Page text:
FIGS. 1A and 1B illustrate a vertebra 100 in top and side views respectively, illustrating common types of spinal stenosis. A vertebra 100 comprises a body 102 and processes 103, which surround laminas 108 and pedicles 111. The laminas and the pedicles define a spinal channel 106, in which a spinal cord 104 is disposed. A ligament (yellow ligament, ligamentum flavum) 110 separates spinal cord 104 from the lamina 108.

FIG. 1B shows a side view illustrating a pair of inferior articular processes 112.

Typical causes of spinal stenosis include:

(a) thickening and calcification of ligament 110;

(b) thickening of lamina 108; and

(c) hypertrophy of the joint between two vertebra and especially the inferior articular processes 112, for example due to degenerative changes.

Most often, spinal stenosis is caused by a combination of (a) and (c) above.

One known surgical procedure for treating spinal stenosis is lumbar laminectomy in which the bony outer layer of the spinal column is removed, to allow room for cord 104. In a variation of this procedure, windowed laminectomy, only plugs of the bone are removed, for example at articular processes 112, thereby reducing trauma to the spine and associated tissues.

One problem with the full laminectomy methods is that the spine loses stability so the spine usually needs to be fused. Another problem is that laminectomy is a major surgery, often not suitable for the elderly, who, as a group, are more likely to suffer from spinal stenosis than other age groups. In addition, laminectomy has an associated overall surgical mortality rate of about a 1%.

German patent publication DE 40 36 804 A1, the disclosure of which is incorporated herein by reference describes a device for removing portions of the spine, apparently for correcting spinal stenosis, for example stenosis caused by spondylolytic damage.

SUMMARY OF THE INVENTION

One object of some exemplary embodiments of the invention is to enlarge a spinal lumen using minimally invasive techniques, especially for treating spinal stenosis.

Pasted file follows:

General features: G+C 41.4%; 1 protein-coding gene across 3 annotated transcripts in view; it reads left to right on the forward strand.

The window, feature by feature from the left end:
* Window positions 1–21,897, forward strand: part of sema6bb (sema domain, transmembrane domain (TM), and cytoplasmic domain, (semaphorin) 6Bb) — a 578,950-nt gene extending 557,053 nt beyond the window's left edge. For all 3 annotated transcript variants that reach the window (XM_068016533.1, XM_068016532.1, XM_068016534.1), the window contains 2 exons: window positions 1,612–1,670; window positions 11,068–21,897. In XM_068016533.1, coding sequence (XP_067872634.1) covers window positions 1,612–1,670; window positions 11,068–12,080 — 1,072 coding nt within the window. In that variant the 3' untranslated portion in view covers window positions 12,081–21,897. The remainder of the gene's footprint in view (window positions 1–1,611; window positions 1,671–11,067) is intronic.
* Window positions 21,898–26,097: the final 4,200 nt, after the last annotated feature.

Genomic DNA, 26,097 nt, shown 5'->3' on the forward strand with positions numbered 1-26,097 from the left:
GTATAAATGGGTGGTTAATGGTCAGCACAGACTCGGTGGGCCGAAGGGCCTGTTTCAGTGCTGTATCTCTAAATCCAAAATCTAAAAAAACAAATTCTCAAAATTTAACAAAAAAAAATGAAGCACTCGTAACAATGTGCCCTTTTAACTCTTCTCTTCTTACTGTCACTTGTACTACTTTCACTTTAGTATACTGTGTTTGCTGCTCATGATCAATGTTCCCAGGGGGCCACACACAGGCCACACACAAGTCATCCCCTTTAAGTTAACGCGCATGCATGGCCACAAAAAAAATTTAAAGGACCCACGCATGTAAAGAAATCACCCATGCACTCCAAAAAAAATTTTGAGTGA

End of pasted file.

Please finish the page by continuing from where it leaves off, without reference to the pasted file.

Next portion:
One aspect of some exemplary embodiments of the invention relates to a method of removing axial extends of spinal bone, from inside the spinal channel, especially for relieving spinal stenosis. In an exemplary embodiment of the invention, a bone removing device is inserted into the channel, between a spinal cord and a protrusion and the device is activated to remove the protrusion.

An aspect of some exemplary embodiments of the invention relates to a method of spinal surgery in which portions of the spine, not adjacent to joints thereof are removed using minimally invasive techniques, such as using an endoscope, which techniques do not require a large incision in the back. Optionally, the bone is removed from inside the spinal channel. Alternatively, the bone is removed in plugs, form outside the channel.

An aspect of some exemplary embodiments of the invention relates to entering the spinal column at one point thereof, traveling along the spinal column and exiting at a second point along the spinal column. Optionally, a bone removing device is provided along this path to remove portions of bone and/or other tissues which cause stenosis of the spinal column. In some cases, the bone removing device is provided along a secondary path, such as the channel of a branching nerve, rather than the main channel of the spine. Thus, stenosis of a branching nerve may also be directly treated.